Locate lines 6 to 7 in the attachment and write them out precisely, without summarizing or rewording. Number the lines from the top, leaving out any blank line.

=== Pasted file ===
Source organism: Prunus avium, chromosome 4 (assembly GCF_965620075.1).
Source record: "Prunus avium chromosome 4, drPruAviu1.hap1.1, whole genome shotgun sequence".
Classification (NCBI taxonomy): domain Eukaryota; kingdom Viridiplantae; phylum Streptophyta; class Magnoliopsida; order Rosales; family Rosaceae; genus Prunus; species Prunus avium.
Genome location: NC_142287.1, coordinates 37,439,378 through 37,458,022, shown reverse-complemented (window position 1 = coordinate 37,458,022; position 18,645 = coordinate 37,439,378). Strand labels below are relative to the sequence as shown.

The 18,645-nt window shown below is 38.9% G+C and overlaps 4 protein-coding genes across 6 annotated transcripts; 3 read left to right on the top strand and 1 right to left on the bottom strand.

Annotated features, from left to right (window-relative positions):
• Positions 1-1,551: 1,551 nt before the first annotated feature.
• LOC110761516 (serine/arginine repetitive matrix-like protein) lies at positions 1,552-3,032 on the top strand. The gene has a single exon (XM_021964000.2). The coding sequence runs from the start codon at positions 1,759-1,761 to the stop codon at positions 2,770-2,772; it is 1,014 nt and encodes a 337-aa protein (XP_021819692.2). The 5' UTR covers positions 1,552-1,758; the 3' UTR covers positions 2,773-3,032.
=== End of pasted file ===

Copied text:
Annotated features, from left to right (window-relative positions):
• Positions 1-1,551: 1,551 nt before the first annotated feature.